The Alberta government will test out a new phone app designed to help reduce the number of overdose deaths in the province.
Alberta Health unveiled the new project Tuesday, called Digital Overdose Response System. The app triggers a call from STARS emergency centre if the individual becomes unresponsive to a timer.
In 2020, 1,128 people died in Alberta from opioid overdose, many in private residences.
According to data from the provincial government, in 2020, 70 per cent of overdose deaths in Alberta occurred in a private residence. From 2018 to 2020, 60 to 80 per cent of opioid-related fatalities in Calgary and Edmonton occurred in suburban neighbourhoods outside the downtown core.
The announcement Tuesday about the new app came after the province shuttered a phone-based supervised consumption project last June.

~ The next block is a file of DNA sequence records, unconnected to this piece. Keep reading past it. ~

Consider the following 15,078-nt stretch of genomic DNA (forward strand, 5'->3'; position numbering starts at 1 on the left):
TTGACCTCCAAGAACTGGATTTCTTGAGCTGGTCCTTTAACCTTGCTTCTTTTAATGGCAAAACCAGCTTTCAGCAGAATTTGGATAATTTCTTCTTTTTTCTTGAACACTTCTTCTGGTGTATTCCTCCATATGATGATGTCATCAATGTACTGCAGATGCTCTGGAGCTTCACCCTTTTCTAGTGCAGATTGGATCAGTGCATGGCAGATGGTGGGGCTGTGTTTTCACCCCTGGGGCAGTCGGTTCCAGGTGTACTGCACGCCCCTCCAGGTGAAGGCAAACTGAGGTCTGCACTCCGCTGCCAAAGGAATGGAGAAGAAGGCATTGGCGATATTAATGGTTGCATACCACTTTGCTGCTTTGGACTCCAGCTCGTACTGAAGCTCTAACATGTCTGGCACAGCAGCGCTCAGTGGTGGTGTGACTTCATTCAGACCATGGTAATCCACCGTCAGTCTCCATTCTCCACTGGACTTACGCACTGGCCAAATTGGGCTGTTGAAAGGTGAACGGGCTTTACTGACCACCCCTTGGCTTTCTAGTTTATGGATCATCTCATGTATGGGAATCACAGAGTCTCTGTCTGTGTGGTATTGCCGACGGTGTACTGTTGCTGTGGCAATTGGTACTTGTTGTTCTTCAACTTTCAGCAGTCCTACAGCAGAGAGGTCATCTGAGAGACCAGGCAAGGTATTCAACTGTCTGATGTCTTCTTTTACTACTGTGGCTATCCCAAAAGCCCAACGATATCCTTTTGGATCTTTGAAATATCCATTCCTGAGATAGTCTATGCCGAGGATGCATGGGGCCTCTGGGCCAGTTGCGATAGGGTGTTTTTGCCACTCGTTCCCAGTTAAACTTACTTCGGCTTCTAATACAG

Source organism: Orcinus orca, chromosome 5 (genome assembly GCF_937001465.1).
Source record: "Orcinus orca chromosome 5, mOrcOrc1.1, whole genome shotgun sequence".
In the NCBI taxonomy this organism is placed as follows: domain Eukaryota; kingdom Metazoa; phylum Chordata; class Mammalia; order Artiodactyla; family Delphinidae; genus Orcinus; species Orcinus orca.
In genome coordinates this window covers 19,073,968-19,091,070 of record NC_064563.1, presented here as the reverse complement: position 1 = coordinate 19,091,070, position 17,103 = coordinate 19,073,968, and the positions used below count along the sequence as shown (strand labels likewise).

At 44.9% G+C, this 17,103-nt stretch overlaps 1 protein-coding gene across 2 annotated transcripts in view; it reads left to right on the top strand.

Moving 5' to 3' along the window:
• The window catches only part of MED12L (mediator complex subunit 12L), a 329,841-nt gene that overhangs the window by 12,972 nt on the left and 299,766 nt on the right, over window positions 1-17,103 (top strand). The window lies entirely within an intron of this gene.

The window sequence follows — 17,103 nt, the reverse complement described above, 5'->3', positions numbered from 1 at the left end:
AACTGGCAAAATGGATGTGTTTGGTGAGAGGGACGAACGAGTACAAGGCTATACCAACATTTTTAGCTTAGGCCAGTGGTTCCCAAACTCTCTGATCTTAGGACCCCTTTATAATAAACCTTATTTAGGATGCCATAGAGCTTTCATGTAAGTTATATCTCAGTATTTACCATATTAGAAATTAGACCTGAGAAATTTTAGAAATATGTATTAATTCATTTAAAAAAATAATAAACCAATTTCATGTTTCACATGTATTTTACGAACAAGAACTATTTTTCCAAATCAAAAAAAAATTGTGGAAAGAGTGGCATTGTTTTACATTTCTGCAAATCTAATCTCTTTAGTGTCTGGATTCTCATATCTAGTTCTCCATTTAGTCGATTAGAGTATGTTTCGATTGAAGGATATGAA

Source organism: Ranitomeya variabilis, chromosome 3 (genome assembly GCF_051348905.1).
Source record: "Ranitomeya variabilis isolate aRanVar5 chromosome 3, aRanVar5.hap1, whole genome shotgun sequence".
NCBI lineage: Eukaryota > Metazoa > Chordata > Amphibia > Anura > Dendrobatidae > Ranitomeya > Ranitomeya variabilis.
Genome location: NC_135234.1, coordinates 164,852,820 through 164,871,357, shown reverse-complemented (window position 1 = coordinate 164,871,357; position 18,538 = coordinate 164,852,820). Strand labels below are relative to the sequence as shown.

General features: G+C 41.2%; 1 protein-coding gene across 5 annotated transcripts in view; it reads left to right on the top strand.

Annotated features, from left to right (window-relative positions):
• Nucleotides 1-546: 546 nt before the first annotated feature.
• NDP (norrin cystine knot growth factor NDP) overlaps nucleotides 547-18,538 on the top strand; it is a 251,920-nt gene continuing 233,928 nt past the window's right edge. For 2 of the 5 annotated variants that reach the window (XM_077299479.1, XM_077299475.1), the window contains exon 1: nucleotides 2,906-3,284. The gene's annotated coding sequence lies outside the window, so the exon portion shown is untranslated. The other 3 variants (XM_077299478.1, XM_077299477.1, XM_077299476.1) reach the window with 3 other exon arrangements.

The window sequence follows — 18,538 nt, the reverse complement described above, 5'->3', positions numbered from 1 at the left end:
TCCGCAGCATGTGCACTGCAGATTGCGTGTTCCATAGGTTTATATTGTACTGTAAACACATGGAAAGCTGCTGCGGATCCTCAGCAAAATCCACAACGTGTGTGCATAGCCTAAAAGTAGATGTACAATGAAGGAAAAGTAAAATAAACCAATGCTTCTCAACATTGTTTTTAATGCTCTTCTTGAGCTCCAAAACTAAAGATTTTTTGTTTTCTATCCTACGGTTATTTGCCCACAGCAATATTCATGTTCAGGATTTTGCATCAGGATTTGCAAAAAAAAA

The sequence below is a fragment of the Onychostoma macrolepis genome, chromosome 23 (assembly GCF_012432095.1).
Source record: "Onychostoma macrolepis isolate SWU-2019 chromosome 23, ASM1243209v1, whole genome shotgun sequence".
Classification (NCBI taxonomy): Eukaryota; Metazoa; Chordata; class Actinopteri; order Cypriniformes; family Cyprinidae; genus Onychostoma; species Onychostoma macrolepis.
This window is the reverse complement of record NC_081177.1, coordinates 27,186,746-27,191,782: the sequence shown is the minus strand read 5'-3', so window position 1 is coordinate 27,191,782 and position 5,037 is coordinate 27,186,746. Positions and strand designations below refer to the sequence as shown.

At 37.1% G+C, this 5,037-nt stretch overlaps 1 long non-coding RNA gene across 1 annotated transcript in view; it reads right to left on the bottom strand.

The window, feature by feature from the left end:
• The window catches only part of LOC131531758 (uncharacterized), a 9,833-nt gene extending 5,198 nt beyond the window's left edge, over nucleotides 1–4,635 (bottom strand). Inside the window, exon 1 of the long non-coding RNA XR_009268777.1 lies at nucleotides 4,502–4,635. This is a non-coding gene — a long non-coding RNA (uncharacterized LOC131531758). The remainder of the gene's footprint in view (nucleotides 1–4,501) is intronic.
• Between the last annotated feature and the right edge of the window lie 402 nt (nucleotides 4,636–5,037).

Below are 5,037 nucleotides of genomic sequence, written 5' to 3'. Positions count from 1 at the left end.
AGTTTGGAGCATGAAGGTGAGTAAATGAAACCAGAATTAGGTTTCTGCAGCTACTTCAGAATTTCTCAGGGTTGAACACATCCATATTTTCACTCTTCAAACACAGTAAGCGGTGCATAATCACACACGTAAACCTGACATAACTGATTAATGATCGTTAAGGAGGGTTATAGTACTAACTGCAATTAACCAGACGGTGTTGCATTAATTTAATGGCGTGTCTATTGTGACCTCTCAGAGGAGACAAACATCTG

Albertans using the app will be asked to include location information before logging into the service. After that, a two-minute timer is triggered and when the time is up, users can respond by extending or ending the session. If the user does not respond, it triggers a call from STARS and they will dispatch EMS if necessary.
The new app will cost the government $325,000 to design and test and is scheduled to launch in Calgary this summer, with plans to expand to other communities in 2022, once the testing phase is complete.
“We know that most people who fatally overdose in Alberta, do so in a private home,” said Jason Luan, associate minister of mental health and addictions.
“Among the first of its kind in Canada, the DORS app will help prevent opioid and other substance-related deaths by those using alone at home. Launching this app is another important step in building a full recovery-oriented continuum of care for addiction treatment in the province.”